At the end of yesterday’s post [Good or Bad Time for a Green Economy?], I noted that Jon Gertner recommends that we map the grand energy and environmental challenges facing America and the world and that we use that map as the investment plan for the future [“Capitalism to the Rescue,” New York Times Magazine, 3 October 2008]. Gertner believes, as does New York Times’ columnist Thomas Friedman, that investment in a green economic sector could help bring the U.S. out of its current financial crisis. Gertner begins his lengthy article in Silicon Valley with a special delivery from Norway to a venture capitalist.
“One afternoon last May in Menlo Park, Calif., a venture capitalist named Ray Lane led me from his office to the parking lot, where an automobile had been delivered a few hours earlier by flatbed truck. The car, built in Norway, was powered by batteries and had a plug-in outlet hidden under a flip-top cover near the driver-side door. To my eye, the car resembled a generic European compact, but with some differences; the body, for instance, was made from a textured, plasticized material. In a lot full of gleaming new vehicles, some of them owned by the wealthiest venture capitalists in the United States, this car — branded the Think — seemed distinctive mainly for its lack of sparkle. … Inside, the dashboard was seemingly made of densely woven fabric, and the seat was covered in a material that felt decidedly un-Corinthian. ‘The Think is 95 percent recyclable,’ Lane said matter-of-factly, giving me the sense that we were about to drive a milk carton rather than a car.”
The Think has an advertised top speed of 65 miles per hour and limited range, but Ray Lane believes it represents the future.
“Lane told [Gertner] that if things went well — if the Think’s manufacturing process could be made more efficient, for instance — the car would go on sale in the United States in 2009. He said he hoped to sell several thousand in the first year and eventually reach annual sales in the tens of thousands, with a sticker price below $30,000. But then outcomes were hard to predict with precision, he admitted, even for venture capitalists who spend their working hours imagining the future.”
Gertner began researching his article last winter and his research lasted until mid-September, “just as the financial turmoil on Wall Street was leading to bank failures and jagged movements in the stock indexes.” It was a good time to gauge the optimism of venture capitalists. His research focused on Land and his colleagues at the venture capital firm of Kleiner Perkins Caulfield Byers.
“The firm wasn’t unconcerned about the crisis — problems with the markets could potentially slow down the development of some of the companies it backed. Still, most of its ventures were long-term investments. And entrepreneurs were still bringing new ideas through the door at a steady pace. ‘I don’t expect the credit crunch will change that,’ John Denniston, a Kleiner partner, said. Indeed, throughout the summer the partnership was raising hundreds of millions of dollars to pour into clean or green technologies — in V.C.-speak, ‘clean tech’ or ‘green tech’ investments. By the beginning of autumn, Kleiner had financed 40 different green-tech companies and raised a total of about $1 billion to that end. Some of the firm’s fledging green ventures were evolutionary improvements on current technologies that would soon hit the market, like the electric Think car. Others I heard about promised to revolutionize various aspects of the energy economy — in, say, solar power or biofuels — much as Netscape or Google remade the Web or Genentech (another Kleiner Perkins venture) ushered in the biotechnology era several decades earlier. In many parts of Silicon Valley, it seemed misguided to regard the U.S. economy as reliant solely on Wall Street. The future still depended on entrepreneurs and innovations and green-tech businesses getting ‘traction,’ as the V.C.’s at Kleiner liked to say.”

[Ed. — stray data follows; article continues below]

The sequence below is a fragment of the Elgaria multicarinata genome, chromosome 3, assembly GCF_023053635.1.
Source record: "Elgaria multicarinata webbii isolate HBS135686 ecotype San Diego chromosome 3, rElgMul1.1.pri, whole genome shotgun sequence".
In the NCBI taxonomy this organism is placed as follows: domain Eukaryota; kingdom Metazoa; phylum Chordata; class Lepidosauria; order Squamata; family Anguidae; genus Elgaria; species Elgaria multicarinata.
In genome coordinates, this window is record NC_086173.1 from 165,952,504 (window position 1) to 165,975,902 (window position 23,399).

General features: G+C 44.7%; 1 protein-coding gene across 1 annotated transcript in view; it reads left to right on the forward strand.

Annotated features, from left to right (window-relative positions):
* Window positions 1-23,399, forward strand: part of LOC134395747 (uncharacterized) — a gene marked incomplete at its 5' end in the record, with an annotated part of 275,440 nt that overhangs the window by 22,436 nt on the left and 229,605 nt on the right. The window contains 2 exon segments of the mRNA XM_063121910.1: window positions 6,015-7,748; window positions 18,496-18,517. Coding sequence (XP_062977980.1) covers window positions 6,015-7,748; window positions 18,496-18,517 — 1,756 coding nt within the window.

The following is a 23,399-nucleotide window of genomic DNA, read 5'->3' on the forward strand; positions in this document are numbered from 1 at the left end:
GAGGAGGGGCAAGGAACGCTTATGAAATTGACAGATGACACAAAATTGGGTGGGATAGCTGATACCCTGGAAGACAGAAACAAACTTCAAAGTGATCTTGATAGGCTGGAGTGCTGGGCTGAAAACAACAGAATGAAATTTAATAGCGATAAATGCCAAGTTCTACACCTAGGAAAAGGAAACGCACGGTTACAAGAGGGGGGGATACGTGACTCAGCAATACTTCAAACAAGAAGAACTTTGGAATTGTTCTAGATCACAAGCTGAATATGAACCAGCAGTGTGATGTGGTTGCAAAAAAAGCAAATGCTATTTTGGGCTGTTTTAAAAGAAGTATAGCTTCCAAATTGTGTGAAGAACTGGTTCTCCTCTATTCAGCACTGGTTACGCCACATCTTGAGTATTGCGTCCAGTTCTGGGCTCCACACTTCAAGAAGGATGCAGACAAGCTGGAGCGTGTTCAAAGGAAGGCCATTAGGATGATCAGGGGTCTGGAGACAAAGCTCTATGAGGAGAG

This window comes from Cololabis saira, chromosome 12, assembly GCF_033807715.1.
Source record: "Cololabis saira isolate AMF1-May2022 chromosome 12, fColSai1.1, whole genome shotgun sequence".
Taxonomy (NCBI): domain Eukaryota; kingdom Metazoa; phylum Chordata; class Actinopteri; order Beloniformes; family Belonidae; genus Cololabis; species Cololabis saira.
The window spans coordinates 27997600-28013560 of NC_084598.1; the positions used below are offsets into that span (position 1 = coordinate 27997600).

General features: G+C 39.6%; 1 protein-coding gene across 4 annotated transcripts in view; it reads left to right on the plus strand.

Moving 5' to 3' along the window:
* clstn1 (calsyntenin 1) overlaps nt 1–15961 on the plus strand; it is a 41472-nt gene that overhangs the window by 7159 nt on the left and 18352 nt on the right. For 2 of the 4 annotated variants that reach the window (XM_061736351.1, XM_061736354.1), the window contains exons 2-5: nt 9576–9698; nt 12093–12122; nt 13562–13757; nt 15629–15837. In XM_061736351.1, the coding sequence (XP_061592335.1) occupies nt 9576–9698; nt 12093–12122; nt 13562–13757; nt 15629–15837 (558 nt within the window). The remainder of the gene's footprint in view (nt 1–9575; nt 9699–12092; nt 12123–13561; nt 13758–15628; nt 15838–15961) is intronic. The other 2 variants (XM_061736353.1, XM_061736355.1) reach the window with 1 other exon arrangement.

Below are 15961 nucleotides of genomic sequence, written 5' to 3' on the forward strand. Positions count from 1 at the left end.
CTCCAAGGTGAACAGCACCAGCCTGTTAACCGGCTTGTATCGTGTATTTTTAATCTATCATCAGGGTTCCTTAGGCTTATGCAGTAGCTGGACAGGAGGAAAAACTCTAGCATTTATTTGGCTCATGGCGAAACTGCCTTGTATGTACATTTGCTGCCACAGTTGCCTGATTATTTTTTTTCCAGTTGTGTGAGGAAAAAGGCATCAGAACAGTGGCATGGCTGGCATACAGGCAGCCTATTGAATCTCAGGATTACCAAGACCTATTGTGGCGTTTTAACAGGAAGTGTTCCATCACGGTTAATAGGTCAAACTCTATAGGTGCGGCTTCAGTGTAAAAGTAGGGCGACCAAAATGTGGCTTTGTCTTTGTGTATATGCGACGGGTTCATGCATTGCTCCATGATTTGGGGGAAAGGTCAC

As I noted in my post entitled Innovation Economics, entrepreneurs are an optimistic bunch and innovators don’t stop generating ideas just because the economy is suffering through tough times. Venture capitalists thrive on creative ideas complemented by a good business plan. Today when they peer into their crystal balls, Gertner reports, they are seeing green.
“Kleiner was not the only venture firm that had suddenly seen the future and decided it was green. But Kleiner’s past success tended to legitimize the prospects of business ideas that in many cases had spent decades on the economic fringe. California this past summer seemed like a fantasia of alternative-energy start-ups, where legions of garage tinkerers were taking a break from writing software code so they could help solve the climate problem. At Kleiner, which might have fielded perhaps a dozen business plans a year for new green-tech companies earlier this decade, at least 100 ideas were filtering in every month. The smooth-talking serial entrepreneurs, the university physicists toiling in obscurity, the great throngs of unshaven engineering grad students — every day they were pitching low-carbon devices that utilized cow dung or nanofilm or supersecret ceramic compounds that had so much transformative potential they could be discussed only in the strictest confidence. John Doerr, one of Kleiner’s managing partners and arguably the world’s most influential venture capitalist, made the case to [Gertner] in his office one morning in July that these were signs that the multitrillion-dollar energy market would inevitably, and imminently, undergo a wholesale eco-transformation. In the view of Doerr and his partners, Kleiner’s efforts to seed this prospective renewable economy with its investments and the help of its new partner, Al Gore, would help address some of the most vexing problems of the modern era — namely, climate change, fuel costs and energy independence. Amid economic hardship and the turmoil within the financial-services industry, such efforts could also contribute to a profusion of green jobs in technology as well as in manufacturing. On a different morning, another Kleiner partner, Randy Komisar, told [Gertner] that the firm’s green-tech investments didn’t seem terribly risky to him because the energy market was so large and outdated. ‘I’m so dead certain that we’re solving the next huge problem for the planet,’ he said. ‘I’m not very good at hitting the bull’s-eye. I need a big target. And this is the biggest target I’ve ever seen in my life.'”